Supreme Court Considers If States Can Prosecute Non-Indians for Crimes on Indian Land

Chief Justice Roberts bids farewell to Justice Breyer at his final hearing
By Matthew Vadum
Matthew Vadum
Matthew Vadum
contributor
Matthew Vadum is an award-winning investigative journalist and a recognized expert in left-wing activism.
April 27, 2022 Updated: April 27, 2022

States should be allowed to prosecute non-Indians for crimes committed on Native American land, an attorney representing the state of Oklahoma told the Supreme Court on April 27, after a court ruling two years ago threw the state’s judicial system into disarray by changing jurisdictional rules.

The case is Oklahoma v. Castro-Huerta, court file 21-429. The Supreme Court agreed on Jan. 21 to take the case. Scheduled for 70 minutes, the hearing ran for 131 minutes.

The case comes after McGirt v. Oklahoma, in which the Supreme Court ruled 5–4 on July 9, 2020, that most of eastern and some of central Oklahoma is Native American land because it hosted Indian reservations. Justice Neil Gorsuch wrote the court’s decision, which was joined by four liberal justices.

This means that prosecution of Native Americans on these lands may only be pursued in tribal courts or in federal courts under a federal statute called the Major Crimes Act. Another court clarified that the reservations belonged to the so-called Five Civilized Tribes—Cherokee, Chickasaw, Choctaw, Creek (Muscogee), and Seminole.

In the case at hand, respondent Victor Manuel Castro-Huerta, a non-Indian, was convicted of neglecting his 5-year-old stepdaughter, an enrolled member of the Eastern Band of Cherokee Indians who has cerebral palsy and is legally blind. The abuse took place on the Cherokee Nation reservation. Castro-Huerta received a prison term of 35 years.

The Oklahoma Court of Criminal Appeals threw out the man’s conviction, finding that the crime had occurred in Indian country. The appeals court also held that the McGirt decision “extends beyond the confines of the Major Crimes Act to all crimes committed by non-Indians against Indians in Indian country.”

That holding was “erroneous, and it greatly exacerbates the ongoing criminal justice crisis in Oklahoma,” according to the state’s petition.

During oral arguments, attorney Kannon Shanmugam, representing Oklahoma, said the state “has authority to prosecute non-Indians who commit crimes in Indian country regardless of whether the victim is a non-Indian or an Indian.”

“The state has inherent sovereign authority to punish crimes committed within its borders, and no federal law preempts that authority as to crimes committed by non-Indians,” the attorney said.

The issue of who has the authority to prosecute “has taken on acute importance in light of the situation on the ground in Oklahoma,” according to Shanmugam.

“There are now essentially three times as many people living in Indian country in the United States as a result of this court’s decision in McGirt,” he said. “There are now 1.8 million more people living in Indian country. And our best estimate is that of the cases affected by McGirt, approximately 20 percent of those cases involve this permutation, namely, crimes committed by non-Indians against Indians.”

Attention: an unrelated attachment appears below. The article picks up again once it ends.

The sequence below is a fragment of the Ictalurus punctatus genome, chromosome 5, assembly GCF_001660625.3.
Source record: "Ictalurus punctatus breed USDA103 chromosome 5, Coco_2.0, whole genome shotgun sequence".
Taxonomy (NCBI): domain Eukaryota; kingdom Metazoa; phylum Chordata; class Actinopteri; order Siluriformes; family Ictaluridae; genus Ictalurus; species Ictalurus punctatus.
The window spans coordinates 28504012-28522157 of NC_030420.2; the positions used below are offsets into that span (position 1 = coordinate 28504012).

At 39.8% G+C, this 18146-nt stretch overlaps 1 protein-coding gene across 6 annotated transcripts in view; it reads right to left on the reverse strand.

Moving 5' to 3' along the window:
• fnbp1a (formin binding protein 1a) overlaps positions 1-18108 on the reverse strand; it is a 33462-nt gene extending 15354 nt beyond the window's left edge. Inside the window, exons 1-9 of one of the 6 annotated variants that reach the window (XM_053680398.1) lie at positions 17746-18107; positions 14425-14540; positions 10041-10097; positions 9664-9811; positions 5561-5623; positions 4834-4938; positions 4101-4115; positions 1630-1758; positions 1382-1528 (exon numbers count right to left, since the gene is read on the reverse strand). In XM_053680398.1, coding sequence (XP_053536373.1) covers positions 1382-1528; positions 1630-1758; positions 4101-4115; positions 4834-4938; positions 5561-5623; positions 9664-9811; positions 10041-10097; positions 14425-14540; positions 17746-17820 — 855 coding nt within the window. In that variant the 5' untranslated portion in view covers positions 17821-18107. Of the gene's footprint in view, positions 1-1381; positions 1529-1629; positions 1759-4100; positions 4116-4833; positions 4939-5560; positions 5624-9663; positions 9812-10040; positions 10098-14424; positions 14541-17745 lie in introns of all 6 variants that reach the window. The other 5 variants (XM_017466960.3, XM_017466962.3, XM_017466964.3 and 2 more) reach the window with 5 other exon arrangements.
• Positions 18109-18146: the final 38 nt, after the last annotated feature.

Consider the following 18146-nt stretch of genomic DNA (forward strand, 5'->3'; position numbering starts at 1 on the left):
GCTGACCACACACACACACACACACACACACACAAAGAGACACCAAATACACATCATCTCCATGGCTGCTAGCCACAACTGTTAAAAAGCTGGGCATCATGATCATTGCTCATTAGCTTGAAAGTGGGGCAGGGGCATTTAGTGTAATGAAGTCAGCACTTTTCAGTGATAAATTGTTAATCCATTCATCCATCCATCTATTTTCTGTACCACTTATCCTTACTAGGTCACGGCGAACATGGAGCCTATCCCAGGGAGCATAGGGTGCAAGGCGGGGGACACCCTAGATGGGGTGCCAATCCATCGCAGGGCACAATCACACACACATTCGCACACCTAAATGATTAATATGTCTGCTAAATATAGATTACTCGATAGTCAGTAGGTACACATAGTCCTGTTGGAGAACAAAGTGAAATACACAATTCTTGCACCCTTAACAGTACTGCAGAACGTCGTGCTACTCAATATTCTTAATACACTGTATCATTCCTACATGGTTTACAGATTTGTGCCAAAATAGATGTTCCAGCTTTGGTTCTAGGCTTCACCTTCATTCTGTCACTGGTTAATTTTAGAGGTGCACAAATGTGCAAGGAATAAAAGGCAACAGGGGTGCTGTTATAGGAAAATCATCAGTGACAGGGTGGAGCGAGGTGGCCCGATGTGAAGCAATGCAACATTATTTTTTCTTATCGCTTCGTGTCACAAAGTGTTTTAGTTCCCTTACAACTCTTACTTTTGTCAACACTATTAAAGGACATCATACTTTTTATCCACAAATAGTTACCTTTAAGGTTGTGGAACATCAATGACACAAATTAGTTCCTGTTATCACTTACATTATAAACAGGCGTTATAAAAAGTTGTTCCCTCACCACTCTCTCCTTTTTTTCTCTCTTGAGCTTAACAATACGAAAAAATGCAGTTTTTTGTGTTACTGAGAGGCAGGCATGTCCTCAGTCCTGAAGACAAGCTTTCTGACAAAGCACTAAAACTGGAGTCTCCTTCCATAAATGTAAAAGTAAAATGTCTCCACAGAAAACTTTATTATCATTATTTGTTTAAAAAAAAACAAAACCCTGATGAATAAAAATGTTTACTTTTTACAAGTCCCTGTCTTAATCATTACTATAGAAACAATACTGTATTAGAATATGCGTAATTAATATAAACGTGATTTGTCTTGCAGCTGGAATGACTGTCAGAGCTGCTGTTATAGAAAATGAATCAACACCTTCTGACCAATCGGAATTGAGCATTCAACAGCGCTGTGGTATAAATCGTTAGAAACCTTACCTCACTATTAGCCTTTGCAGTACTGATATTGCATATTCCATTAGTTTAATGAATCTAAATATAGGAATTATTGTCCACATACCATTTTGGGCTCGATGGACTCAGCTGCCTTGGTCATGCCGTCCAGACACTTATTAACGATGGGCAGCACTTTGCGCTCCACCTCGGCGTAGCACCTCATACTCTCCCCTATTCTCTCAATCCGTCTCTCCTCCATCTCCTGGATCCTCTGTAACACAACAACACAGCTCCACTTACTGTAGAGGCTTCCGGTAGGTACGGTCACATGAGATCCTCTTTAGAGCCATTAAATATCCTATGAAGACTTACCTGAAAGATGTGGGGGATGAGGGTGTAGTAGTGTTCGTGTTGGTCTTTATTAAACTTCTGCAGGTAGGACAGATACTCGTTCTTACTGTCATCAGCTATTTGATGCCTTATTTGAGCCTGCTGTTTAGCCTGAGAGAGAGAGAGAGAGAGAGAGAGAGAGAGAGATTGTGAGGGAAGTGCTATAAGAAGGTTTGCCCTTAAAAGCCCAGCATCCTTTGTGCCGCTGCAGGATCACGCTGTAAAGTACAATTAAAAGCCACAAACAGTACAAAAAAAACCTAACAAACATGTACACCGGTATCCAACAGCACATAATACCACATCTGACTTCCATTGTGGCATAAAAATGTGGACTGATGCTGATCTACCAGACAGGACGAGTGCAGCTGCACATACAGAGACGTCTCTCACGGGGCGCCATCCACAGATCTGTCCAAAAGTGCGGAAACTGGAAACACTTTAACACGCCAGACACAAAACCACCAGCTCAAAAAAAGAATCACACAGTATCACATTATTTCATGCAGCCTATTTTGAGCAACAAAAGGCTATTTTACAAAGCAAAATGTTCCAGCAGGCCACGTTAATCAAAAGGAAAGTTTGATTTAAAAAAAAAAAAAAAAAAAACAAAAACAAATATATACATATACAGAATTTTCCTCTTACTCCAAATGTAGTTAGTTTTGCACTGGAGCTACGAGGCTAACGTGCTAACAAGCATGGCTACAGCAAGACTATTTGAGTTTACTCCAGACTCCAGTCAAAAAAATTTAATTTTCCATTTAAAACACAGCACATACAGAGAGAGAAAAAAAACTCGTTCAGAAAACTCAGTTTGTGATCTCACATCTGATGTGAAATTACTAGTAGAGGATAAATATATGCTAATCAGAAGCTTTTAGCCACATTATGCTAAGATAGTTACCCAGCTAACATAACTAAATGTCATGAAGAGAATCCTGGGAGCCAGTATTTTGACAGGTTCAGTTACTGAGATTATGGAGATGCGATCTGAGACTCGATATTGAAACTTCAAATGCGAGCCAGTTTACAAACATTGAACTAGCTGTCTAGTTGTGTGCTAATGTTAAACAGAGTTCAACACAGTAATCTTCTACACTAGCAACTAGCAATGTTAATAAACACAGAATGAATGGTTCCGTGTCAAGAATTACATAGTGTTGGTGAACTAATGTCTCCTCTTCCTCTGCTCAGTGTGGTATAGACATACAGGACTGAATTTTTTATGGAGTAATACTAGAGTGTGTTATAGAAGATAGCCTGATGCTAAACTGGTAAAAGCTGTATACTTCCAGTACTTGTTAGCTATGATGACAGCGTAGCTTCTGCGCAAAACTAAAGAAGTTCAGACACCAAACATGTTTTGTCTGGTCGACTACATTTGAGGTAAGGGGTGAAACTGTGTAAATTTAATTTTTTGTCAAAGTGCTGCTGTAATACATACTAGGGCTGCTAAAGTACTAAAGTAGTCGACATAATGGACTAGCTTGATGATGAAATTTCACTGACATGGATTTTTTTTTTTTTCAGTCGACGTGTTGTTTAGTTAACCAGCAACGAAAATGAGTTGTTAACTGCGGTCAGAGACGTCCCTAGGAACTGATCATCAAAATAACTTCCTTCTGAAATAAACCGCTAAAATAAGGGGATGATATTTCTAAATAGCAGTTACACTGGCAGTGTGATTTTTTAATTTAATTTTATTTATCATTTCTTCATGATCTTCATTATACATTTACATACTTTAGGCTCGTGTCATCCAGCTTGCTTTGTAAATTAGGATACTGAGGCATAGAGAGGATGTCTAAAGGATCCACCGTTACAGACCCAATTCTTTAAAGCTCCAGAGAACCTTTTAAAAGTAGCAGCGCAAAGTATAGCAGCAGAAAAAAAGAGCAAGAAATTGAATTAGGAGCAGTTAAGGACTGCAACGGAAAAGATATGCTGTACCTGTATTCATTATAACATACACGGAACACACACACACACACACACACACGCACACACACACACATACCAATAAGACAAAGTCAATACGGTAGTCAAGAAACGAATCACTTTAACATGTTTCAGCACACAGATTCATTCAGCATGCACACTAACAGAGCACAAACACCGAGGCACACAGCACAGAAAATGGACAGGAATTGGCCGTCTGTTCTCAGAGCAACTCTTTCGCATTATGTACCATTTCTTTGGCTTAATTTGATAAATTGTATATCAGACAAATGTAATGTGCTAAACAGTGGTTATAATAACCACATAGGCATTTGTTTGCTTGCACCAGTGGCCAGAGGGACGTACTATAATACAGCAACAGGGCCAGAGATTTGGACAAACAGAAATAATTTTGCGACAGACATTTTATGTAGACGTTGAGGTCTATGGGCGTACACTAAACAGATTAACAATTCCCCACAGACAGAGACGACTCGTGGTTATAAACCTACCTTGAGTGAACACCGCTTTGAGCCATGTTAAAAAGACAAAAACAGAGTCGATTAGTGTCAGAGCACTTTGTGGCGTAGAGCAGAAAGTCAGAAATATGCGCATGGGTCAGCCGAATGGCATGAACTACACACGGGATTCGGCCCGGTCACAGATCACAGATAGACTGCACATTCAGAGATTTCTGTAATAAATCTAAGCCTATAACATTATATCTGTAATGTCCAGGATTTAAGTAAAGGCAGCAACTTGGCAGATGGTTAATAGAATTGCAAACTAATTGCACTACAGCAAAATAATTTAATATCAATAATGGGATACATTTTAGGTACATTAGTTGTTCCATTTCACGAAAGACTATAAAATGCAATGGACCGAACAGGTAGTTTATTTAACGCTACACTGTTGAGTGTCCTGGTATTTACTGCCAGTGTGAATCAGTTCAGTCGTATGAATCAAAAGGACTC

Justice Elena Kagan told Shanmugam that precedent wasn’t on his side.

“You’re up here, and six times we have said the exact opposite of your position,” the justice said. “Congress has indicated that you are wrong given its … consistent enactment of statutes that make no sense in light of your position. The executive branch has said that you are wrong in all but one decade.”

The respondent’s attorney, Zachary Schauf, said Oklahoma “lacks jurisdiction because Congress exercised its exclusive power over Indian affairs to provide for exclusively federal jurisdiction.”

In Indian country, “federal statutes presumptively exclude state laws, and it imports the law of federal enclaves, where, likewise, states may prosecute only with Congress’s approval,” according to Schauf.

U.S. Deputy Solicitor General Edwin Kneedler said federal law firmly establishes “exclusive federal jurisdiction over crimes by non-Indians against Indians in Indian country.”

“And beginning more than 80 years ago, Congress has repeatedly enacted laws that made clear that an act of Congress is necessary to authorize a state … to conduct such prosecutions,” Kneedler said.

“The roots of exclusive federal jurisdiction under the statute, in fact, go much deeper, though, to the Founding, when the Framers rejected the divided authority under the Articles of Confederation and invested plenary and exclusive power over Indian affairs in the national government.”

After the hearing had concluded, Chief Justice John Roberts paid tribute to Justice Stephen Breyer, 83, noting that the April 27 hearing would be his last as a justice.

“For 28 years, this has been his arena for remarks profound and moving, questions challenging and insightful, and hypotheticals downright silly,” Roberts said, his voice breaking with emotion.

“This sitting alone has brought us radioactive muskrats and John the Tiger Man,” Roberts said, referring to two of Breyer’s more colorful hypotheticals.

“Now, at the appropriate time, we will, in accordance with tradition and practice, read and enter into the record an exchange of letters between the court and Justice Breyer marking his retirement,” he said.

After the court breaks for the summer in a few weeks, Judge Ketanji Brown Jackson, 51, who was narrowly confirmed by the Senate on April 7, is expected to be sworn in as Breyer’s replacement. Breyer, who was nominated by then-President Bill Clinton, was confirmed on July 29, 1994.

Matthew Vadum
contributor
Matthew Vadum is an award-winning investigative journalist and a recognized expert in left-wing activism.